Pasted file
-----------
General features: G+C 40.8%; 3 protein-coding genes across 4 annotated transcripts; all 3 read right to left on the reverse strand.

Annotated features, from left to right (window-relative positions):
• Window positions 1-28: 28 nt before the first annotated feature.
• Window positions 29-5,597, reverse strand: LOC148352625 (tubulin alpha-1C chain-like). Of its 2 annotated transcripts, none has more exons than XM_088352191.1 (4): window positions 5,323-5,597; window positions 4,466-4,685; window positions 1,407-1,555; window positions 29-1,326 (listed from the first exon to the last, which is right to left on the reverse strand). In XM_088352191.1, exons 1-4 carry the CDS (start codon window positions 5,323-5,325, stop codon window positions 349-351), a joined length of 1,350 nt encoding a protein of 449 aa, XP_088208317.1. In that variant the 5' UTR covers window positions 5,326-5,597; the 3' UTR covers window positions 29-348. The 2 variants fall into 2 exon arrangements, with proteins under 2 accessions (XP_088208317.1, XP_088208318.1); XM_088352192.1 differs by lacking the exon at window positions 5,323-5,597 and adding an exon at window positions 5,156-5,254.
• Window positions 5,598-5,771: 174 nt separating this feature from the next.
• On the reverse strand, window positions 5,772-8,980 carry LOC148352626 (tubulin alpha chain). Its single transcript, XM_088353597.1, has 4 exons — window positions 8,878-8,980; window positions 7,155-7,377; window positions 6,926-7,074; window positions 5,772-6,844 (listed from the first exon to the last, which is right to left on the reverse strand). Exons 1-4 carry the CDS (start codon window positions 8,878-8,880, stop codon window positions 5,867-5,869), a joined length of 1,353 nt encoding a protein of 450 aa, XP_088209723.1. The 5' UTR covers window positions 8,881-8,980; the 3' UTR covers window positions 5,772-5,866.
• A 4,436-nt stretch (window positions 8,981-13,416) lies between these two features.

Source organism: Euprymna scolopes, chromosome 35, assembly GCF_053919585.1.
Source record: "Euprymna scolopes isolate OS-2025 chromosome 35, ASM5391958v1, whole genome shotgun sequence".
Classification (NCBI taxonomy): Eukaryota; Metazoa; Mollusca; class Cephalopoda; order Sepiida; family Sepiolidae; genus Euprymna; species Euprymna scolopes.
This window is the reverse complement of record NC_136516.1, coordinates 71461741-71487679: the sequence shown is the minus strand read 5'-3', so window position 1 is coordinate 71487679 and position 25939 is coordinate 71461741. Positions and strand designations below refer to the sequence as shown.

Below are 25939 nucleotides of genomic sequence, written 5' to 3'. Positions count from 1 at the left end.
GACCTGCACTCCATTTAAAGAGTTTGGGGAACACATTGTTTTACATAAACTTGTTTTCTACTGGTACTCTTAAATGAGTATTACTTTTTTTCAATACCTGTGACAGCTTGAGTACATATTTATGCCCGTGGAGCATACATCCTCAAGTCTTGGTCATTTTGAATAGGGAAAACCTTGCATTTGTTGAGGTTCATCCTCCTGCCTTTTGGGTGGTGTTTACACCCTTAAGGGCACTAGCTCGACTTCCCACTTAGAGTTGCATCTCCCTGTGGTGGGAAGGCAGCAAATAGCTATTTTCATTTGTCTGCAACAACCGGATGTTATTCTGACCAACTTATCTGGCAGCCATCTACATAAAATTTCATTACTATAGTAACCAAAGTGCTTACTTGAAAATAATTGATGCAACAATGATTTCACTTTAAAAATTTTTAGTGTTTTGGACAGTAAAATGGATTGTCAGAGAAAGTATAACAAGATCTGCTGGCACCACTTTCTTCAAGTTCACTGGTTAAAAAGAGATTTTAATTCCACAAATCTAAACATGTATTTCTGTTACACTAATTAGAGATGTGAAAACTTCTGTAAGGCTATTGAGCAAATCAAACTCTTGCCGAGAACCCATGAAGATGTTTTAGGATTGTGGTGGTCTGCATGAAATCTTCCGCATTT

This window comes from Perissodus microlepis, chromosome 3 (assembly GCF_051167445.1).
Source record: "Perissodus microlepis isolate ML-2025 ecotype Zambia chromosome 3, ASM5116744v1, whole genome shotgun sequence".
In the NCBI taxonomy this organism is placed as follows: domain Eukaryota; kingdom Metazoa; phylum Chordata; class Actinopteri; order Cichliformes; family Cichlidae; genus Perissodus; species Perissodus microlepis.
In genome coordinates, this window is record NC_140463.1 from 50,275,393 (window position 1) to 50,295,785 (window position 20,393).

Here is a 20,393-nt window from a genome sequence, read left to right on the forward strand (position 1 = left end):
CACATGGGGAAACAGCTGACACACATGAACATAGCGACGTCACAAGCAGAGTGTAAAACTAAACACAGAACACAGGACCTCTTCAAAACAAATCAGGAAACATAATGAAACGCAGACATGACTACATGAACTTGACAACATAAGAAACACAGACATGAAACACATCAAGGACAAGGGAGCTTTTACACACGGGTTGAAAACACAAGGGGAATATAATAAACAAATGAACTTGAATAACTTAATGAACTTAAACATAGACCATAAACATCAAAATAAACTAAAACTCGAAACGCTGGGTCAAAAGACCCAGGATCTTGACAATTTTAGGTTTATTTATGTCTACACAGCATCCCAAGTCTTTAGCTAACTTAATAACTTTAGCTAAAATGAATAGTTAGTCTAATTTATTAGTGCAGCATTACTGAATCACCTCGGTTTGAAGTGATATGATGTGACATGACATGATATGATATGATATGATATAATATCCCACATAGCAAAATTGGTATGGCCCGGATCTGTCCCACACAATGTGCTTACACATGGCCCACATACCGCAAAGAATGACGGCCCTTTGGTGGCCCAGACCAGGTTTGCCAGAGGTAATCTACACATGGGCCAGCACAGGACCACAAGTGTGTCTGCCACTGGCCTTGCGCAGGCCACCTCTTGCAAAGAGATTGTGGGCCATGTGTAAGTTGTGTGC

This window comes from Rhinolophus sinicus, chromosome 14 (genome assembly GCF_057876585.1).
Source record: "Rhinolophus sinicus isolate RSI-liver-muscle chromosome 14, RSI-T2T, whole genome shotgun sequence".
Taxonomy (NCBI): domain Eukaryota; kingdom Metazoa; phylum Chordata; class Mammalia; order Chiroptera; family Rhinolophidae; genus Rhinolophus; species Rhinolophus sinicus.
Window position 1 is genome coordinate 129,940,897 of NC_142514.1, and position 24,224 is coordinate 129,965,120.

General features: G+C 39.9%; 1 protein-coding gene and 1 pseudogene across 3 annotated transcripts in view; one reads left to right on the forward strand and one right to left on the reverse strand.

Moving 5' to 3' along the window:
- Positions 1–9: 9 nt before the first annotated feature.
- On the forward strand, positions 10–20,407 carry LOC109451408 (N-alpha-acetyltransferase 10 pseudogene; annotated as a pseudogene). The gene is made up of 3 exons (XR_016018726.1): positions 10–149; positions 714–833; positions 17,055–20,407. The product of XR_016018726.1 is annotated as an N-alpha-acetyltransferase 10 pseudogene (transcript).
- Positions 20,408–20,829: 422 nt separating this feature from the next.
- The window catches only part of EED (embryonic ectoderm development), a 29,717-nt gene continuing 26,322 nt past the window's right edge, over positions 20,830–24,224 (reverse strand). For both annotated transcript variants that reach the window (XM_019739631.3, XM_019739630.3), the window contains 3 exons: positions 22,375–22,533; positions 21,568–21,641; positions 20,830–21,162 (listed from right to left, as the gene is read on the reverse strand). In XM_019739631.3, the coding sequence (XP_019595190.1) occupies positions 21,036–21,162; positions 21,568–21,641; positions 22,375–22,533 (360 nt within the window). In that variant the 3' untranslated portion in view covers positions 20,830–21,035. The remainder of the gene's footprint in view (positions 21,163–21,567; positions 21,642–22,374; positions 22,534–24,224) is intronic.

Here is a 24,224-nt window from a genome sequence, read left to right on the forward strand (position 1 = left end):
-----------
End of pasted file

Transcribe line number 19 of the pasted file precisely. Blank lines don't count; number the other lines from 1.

CACATGGGGAAACAGCTGACACACATGAACATAGCGACGTCACAAGCAGAGTGTAAAACTAAACACAGAACACAGGACCTCTTCAAAACAAATCAGGAAACATAATGAAACGCAGACATGACTACATGAACTTGACAACATAAGAAACACAGACATGAAACACATCAAGGACAAGGGAGCTTTTACACACGGGTTGAAAACACAAGGGGAATATAATAAACAAATGAACTTGAATAACTTAATGAACTTAAACATAGACCATAAACATCAAAATAAACTAAAACTCGAAACGCTGGGTCAAAAGACCCAGGATCTTGACAATTTTAGGTTTATTTATGTCTACACAGCATCCCAAGTCTTTAGCTAACTTAATAACTTTAGCTAAAATGAATAGTTAGTCTAATTTATTAGTGCAGCATTACTGAATCACCTCGGTTTGAAGTGATATGATGTGACATGACATGATATGATATGATATGATATAATATCCCACATAGCAAAATTGGTATGGCCCGGATCTGTCCCACACAATGTGCTTACACATGGCCCACATACCGCAAAGAATGACGGCCCTTTGGTGGCCCAGACCAGGTTTGCCAGAGGTAATCTACACATGGGCCAGCACAGGACCACAAGTGTGTCTGCCACTGGCCTTGCGCAGGCCACCTCTTGCAAAGAGATTGTGGGCCATGTGTAAGTTGTGTGC